Having defined processes within the business and having also established performance metrics deemed necessary to assess their respective health the building of Value Chains, providing a high level view of how aspects of the business operates, is essential.
A Value Chain provides the mechanism through which a sequence of relevant high profile activities or processes can be linked so that a targeted performance metric may be analysed.
Exploring a Source to Sell Value Chain for instance allows each step in the process from which raw materials are sourced through to their being changed into a product which will ultimately be sold to a targeted customer to be visualised simply.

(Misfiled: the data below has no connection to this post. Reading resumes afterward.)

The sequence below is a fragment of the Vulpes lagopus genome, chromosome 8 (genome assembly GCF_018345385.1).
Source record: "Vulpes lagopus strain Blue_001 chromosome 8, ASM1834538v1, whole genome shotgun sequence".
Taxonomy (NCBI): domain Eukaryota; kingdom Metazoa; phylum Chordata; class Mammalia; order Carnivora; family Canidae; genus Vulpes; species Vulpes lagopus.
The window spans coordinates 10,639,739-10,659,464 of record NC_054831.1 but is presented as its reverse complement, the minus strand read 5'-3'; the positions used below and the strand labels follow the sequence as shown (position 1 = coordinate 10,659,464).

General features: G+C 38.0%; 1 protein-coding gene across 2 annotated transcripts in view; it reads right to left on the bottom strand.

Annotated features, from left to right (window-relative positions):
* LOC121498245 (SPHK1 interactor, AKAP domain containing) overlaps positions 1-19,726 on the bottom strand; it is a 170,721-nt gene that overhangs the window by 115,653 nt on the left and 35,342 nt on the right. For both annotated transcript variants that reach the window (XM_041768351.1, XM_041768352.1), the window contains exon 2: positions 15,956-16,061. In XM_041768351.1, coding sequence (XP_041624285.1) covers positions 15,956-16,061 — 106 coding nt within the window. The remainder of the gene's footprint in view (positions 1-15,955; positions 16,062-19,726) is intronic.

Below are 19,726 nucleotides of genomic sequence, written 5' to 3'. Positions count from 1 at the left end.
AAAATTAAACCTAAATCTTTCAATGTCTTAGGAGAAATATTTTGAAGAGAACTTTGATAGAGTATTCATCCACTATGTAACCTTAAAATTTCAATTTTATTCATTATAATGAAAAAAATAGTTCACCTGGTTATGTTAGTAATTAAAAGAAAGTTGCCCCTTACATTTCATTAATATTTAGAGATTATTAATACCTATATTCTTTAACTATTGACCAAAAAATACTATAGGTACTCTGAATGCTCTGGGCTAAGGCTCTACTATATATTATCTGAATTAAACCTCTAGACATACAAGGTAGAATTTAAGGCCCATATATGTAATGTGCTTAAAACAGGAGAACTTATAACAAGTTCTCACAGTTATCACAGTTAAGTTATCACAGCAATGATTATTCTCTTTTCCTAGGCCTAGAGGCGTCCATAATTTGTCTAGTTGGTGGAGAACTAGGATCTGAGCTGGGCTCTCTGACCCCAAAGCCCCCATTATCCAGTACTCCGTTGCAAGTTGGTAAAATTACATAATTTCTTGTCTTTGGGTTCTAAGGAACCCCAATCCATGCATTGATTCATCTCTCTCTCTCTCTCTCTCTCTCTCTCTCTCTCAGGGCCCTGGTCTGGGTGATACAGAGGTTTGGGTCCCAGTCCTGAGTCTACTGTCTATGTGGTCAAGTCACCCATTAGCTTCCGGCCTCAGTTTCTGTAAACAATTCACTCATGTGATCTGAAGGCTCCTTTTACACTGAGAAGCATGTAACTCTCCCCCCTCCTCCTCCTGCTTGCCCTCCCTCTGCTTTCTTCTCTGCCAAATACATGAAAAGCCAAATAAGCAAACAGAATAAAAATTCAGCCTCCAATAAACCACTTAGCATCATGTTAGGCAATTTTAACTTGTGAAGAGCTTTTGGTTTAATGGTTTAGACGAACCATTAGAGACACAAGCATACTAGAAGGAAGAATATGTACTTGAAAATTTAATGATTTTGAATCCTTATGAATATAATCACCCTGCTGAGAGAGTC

Each step of the process has a cost associated with it as well as contributing to a change in the value (this could range from financial value to customer satisfaction), either positive, negative or no impact of the product to be sold.
Assessing the changes within the Value Chain provides the opportunity to identify parts of the process that are less than optimal and consequently adversely affect the end result. In identifying poor links in the chain remedial action can be taken to rectify potential problems.
It should however be noted that a Value Chain analysis should explore multiple performance metrics as there is likely to be some form of interdependence between them. The remediation of one link in the change for one metric may have adverse effects on either itself or another link for another metric.
The Value Chain provides a useful tool for both assessing the health of the business and the targeting of specific components that would benefit from Process Improvement or Re-engineering.